Column: Dialect – Language Coming Out of the Isolation

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What’s the deal with all this moss? asks the new hydroponics expert. He had heard things about the weirdos from the first Mars colony – the ones that called themselves “The Seeds” – but he figured that had all just been rumors. But now that he’s actually in their habitat, seeing thick layers of vegetation instead of sterile metal sheets lining the walls, his perceptions have begun to change. This can’t be sanitary.

Please calm down, says a voice, buried deep within the foliage. You’re making my plants feel windy.

I don’t even know what that means, says the expert, trying to figure out the source of the voice – whether it belongs to a human or, somehow, emanates from each of the plants in unison.

Of course you don’t, says the voice. A human figure rustles from deep within the web of vines. Nobody understands our language but us.

Dialect, A Game About Language and How It Dies, by Thorny Games.

Dialect, A Game About Language and How It Dies, by Thorny Games.

This scene came from near the end of an unusual roleplaying game called Dialect, which I had the chance to play at this past weekend’s GenCon. GenCon, for the uninitiated, is the premier convention for hobby gaming: there are a few video game events, but for the most part, it caters to those who love games with boards, cards, and dice. I’ve been twice, and both times I’ve spent the majority of my time chasing after new roleplaying games. While there are plenty of opportunities to play Dungeons and Dragons and Pathfinder at the convention, it’s also the best place I know of to learn about more arcane RPGs; at last year’s con, for instance, I picked up Gregor Vuga’s Sagas of the Icelanders, which I have written about before.

What I liked best about Sagas of the Icelanders was how it invited players to play with the social concerns of a historical moment: unlike a purely fantastic RPG, the theme of Sagas was to imagine oneself as a medieval Icelander, facing not only the stereotypical challenges of Viking warfare, but also resource scarcity, social pressures, and gender anxieties. (In D&D, one chooses her religion to determine what spells she can cast. In Sagas, one chooses her religion to make sure her neighbors won’t cause trouble for her at the Althing.)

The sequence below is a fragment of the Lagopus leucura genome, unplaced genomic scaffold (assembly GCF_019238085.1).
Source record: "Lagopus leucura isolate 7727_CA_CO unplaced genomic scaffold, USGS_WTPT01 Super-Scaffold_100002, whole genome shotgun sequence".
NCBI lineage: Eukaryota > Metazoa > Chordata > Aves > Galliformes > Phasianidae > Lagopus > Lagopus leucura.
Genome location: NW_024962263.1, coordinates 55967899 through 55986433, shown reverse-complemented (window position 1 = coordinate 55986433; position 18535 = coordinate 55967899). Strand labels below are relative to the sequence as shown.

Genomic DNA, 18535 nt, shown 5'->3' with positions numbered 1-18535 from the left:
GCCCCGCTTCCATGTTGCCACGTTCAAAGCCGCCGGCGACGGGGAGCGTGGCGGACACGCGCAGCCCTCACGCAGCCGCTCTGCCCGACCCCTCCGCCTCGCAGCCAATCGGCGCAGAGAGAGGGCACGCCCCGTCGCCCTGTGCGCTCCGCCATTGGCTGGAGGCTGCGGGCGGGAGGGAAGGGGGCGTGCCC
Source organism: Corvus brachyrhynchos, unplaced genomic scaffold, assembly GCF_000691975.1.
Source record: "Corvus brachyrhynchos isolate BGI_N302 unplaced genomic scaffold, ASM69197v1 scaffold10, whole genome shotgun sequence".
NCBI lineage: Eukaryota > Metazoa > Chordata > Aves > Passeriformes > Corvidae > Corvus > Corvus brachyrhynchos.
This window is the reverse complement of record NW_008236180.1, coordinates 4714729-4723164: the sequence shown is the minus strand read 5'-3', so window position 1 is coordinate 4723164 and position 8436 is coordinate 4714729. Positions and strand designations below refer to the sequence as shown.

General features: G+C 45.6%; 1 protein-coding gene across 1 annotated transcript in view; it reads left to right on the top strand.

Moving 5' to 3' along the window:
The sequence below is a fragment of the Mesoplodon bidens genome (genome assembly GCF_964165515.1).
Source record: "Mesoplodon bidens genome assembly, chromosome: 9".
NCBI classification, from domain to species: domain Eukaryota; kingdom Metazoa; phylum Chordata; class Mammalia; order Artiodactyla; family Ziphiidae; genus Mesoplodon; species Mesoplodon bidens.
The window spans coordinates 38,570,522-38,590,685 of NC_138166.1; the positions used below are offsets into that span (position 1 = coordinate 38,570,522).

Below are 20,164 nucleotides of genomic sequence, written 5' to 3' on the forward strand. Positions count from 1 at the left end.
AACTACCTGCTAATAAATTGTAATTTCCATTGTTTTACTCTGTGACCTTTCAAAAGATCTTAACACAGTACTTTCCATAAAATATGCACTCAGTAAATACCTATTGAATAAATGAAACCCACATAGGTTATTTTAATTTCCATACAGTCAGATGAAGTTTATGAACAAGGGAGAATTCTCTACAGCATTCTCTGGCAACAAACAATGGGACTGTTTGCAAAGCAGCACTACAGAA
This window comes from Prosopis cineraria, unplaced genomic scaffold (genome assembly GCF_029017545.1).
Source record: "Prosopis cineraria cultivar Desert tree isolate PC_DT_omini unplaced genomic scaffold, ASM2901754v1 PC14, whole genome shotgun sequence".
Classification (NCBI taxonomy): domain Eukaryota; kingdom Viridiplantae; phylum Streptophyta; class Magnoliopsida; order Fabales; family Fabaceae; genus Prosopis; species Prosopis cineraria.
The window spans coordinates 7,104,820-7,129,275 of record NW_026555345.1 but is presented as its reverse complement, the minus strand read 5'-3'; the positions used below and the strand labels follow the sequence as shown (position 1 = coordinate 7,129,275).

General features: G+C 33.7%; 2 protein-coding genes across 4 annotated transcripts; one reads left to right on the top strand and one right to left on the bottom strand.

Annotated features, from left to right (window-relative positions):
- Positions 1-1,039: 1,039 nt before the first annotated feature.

Although Dialect has almost nothing in common with Sagas on a mechanical level, it shares a similar interest in playing with an intellectual field; in this case, language, in particular the intimate forms of language we build within various communities. The premise of Dialect is that the players portray characters within a society that has become isolated from the rest of the world; in our case, a Mars colony mission that got cut off from communications with Earth. Within that isolation, the characters invent, appropriate, and redefine words to suit their community’s needs and interests. By the end of the game, the isolation ends, and the community’s dialect comes under pressure to conform to the baseline of the larger society.

The structure of the game has a beautiful effect. As the game goes on, words that mean one thing in our daily speech come to take on very different shades of connotation. In the game I played, for example, the word windy came to mean something like “troubled, worried.” The word asset came to mean “traitor,” by means of a sarcastic comment: You’re a real asset to the mission, a character said to another who had a chance to escape the isolation without anybody else.

The game ties the community’s new words to the ideologies that define the community. In our case, these were statements like we are pioneers and desperate times call for desperate measures. As a result, the new language players invent in Dialect comes to personify the community as a whole. A community rises, defines itself, and falls, all with the use of just a few new phrases. I found it a remarkable experience.

This is what our game of Dialect looked like by the end - the cards are the new words we invented, and the lines represent the three eras of play. (Photo by Eric Scott.)

This is what our game of Dialect looked like by the end – the cards are the new words we invented, and the lines represent the three eras of play. (Photo by Eric Scott.)

Dialect –- or any game like it –- can only imperfectly mimic reality, a fact that the designers readily acknowledge. The actual process of a community creating its own jargon is much more complicated than can be replicated in a three-hour roleplaying game. But the beauty of such games comes in how they invite us to reflect on the real world. Despite the science fiction trappings of our particular session, the basic scenario –- a community is formed, defines itself, becomes submerged within the broader society, confronts the conflicting desires to maintain its individuality and to be accepted by the wider world –- is highly applicable in the real world. Indeed, since GenCon, I have thought a lot about how Dialect mirrors my own experiences as a Pagan.

Take some of our words; the words that have special meanings to us. Pagan, itself, or Heathen. The notion that these terms mean “a member of a Neopagan religion” or “a member of a revivalist religion based on ancient Germanic religion”[1] seems so automatic to me that I get caught off-guard when I am reminded that most of humanity does not share these definitions. (When I first explained my writing to my dissertation advisor, she couldn’t stop chuckling: the notion of Heathen as a positive term struck her as utterly novel.) We could compile a list of these specialized terms –- indeed, I once wrote a tongue-in-cheek essay doing exactly that -– and observe just how many words take on different meanings in a Pagan context.